Staff working with ethnic-
minority pupils faced pay cuts after the funding for their wages was devolved from local authorities to schools last year.
The "Section 11" funding which had been paid to local authorities, was replaced by the ethnic-minority and travellers' achievement grant (EMTAG) for schools.
This led to the break-up of many authorities' language support units. Staff were made redundant and re-employed - often at lower wages - either on school staff or in reorganised education authority teams that sell their services to schools directly.
But last week, an employment tribunal ruled that Bristol Council had breached the contract of 19 language support teachers and made unlawful deductions from their wages.
In a case brought by the National Union of Teachers, the tribunal heard that the authority had made the decision that legal safeguards on salaries did not apply to Section 11 staff. Following the language suport unit's reorganisation, 19 teachers were re-employed. However, they lost responsibility points on the salary scale, despite returning to positions that were similar to those they held before the changes.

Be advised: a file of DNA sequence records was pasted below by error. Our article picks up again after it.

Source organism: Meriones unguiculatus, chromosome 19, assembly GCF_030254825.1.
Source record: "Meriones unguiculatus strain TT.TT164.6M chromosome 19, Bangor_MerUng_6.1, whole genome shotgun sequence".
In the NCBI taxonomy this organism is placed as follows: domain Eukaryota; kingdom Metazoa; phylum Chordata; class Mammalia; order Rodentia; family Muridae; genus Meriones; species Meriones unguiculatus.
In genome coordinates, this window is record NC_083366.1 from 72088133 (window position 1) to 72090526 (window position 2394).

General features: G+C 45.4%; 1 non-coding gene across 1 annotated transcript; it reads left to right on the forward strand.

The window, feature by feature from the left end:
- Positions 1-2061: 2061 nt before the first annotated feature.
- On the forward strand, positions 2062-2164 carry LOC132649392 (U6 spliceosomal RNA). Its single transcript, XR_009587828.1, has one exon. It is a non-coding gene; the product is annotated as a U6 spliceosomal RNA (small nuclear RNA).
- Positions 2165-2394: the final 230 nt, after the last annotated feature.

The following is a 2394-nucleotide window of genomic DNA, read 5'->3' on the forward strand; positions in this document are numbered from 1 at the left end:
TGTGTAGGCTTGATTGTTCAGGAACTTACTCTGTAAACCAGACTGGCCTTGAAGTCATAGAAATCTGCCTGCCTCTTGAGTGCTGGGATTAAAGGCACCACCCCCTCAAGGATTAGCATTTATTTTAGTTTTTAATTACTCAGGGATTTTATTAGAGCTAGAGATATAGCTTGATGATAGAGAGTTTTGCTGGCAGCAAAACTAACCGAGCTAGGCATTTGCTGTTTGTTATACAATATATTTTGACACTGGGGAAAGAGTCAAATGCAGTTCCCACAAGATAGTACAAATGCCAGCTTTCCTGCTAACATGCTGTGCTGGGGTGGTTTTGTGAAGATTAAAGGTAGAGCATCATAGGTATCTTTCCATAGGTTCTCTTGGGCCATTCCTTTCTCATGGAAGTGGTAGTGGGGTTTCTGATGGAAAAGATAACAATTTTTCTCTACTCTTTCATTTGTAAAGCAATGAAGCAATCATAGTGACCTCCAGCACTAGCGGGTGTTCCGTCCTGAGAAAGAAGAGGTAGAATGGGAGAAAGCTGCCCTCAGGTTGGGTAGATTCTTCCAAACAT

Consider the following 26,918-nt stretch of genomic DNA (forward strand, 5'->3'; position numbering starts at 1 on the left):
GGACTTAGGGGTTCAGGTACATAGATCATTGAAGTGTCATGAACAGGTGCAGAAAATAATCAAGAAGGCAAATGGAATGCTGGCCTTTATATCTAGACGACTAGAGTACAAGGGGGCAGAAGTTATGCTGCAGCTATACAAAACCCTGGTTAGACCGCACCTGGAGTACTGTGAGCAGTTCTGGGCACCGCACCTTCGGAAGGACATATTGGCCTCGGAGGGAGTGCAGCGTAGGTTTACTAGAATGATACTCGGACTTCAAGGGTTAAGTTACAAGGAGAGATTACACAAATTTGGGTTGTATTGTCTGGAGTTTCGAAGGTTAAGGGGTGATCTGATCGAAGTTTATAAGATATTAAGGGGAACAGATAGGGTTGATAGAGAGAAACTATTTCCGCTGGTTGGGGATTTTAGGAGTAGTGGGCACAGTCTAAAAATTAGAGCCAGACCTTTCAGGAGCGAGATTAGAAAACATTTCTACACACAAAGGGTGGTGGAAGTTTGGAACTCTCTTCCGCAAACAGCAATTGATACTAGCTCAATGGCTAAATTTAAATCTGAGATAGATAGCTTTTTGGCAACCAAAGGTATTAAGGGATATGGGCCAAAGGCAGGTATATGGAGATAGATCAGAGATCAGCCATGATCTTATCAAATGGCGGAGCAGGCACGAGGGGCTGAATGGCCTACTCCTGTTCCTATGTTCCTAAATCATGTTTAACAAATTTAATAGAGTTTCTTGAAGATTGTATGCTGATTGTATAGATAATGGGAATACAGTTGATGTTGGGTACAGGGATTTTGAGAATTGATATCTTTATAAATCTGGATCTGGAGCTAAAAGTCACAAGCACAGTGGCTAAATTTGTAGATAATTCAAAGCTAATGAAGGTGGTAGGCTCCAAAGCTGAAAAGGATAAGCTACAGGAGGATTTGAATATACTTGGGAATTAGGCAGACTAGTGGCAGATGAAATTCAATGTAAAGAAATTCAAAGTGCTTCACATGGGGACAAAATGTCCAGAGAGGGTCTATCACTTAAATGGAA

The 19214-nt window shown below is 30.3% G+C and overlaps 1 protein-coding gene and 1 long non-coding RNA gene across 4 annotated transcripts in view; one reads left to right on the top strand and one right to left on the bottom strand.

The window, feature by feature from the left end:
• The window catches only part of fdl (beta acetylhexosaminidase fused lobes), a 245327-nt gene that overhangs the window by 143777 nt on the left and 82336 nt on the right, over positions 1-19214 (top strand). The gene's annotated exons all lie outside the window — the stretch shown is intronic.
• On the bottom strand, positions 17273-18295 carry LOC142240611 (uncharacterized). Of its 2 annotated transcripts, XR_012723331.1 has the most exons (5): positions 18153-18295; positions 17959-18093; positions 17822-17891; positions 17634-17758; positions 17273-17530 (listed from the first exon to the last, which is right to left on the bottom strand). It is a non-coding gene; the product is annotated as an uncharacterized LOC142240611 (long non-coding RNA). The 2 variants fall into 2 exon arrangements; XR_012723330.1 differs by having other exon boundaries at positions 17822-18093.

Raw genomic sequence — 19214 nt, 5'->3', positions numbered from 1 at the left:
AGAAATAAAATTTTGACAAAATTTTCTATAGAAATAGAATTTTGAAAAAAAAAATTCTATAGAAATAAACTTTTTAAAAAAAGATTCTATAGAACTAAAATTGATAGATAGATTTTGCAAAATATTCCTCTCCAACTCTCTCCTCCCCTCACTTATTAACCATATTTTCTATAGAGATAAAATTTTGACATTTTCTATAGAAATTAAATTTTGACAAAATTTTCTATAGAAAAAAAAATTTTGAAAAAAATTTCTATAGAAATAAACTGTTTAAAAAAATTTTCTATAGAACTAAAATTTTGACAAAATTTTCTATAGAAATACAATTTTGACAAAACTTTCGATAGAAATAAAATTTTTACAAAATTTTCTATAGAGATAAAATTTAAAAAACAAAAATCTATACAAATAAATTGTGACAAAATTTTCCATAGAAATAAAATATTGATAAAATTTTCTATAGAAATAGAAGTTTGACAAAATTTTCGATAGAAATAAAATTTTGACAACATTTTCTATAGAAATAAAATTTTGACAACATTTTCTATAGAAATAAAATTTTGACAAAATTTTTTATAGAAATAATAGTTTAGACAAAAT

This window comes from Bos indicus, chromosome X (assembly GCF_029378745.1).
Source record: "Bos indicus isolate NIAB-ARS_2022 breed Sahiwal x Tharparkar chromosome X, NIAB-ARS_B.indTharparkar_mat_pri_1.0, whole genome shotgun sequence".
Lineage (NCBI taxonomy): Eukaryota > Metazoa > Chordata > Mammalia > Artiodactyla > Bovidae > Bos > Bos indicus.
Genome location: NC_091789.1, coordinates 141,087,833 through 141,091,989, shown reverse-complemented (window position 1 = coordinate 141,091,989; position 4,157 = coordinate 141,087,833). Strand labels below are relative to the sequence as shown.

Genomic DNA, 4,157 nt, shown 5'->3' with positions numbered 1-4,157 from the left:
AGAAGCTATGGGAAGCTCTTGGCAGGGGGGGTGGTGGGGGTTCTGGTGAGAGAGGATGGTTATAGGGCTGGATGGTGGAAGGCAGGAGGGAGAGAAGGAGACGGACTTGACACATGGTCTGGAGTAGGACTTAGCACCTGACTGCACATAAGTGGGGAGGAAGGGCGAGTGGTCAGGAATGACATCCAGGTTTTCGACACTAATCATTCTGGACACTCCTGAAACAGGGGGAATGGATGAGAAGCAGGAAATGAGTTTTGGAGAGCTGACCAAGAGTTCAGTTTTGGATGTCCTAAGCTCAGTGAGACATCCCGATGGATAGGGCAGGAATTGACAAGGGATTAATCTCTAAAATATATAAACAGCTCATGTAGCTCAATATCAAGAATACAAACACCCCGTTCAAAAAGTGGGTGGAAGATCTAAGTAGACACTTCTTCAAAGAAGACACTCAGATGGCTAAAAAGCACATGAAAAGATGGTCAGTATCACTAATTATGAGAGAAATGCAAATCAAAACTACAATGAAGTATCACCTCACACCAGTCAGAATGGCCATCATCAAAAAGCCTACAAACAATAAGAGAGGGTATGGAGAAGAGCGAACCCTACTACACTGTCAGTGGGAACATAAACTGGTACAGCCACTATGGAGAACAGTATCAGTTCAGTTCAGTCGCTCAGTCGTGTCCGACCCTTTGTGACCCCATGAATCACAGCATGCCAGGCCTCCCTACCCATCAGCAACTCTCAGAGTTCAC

The tribunal ruled that the teachers were entitled to salary safeguards. Its decision will cost Bristol about pound;125,000 a year.
Graham Clayton, the NUT's solicitor said: "We are delighted that our action has been successful.
"This will solve a problem that has disrupted the transition from Section 11 to grant across the country since its introduction.
"A very large number of teachers will benefit from this and grant services will be better-valued, as they should be."
Complaints of unfair dismissal and race discrimination brought at the same time were dismissed by the tribunal.
The NUT has also taken action against Waltham Forest, Rochdale and Tower Hamlets.
In June, Waltham Forest avoided a tribunal hearing when it agreed to protect the salaries of six language support staff who had faced losses of pound;3,000 a year.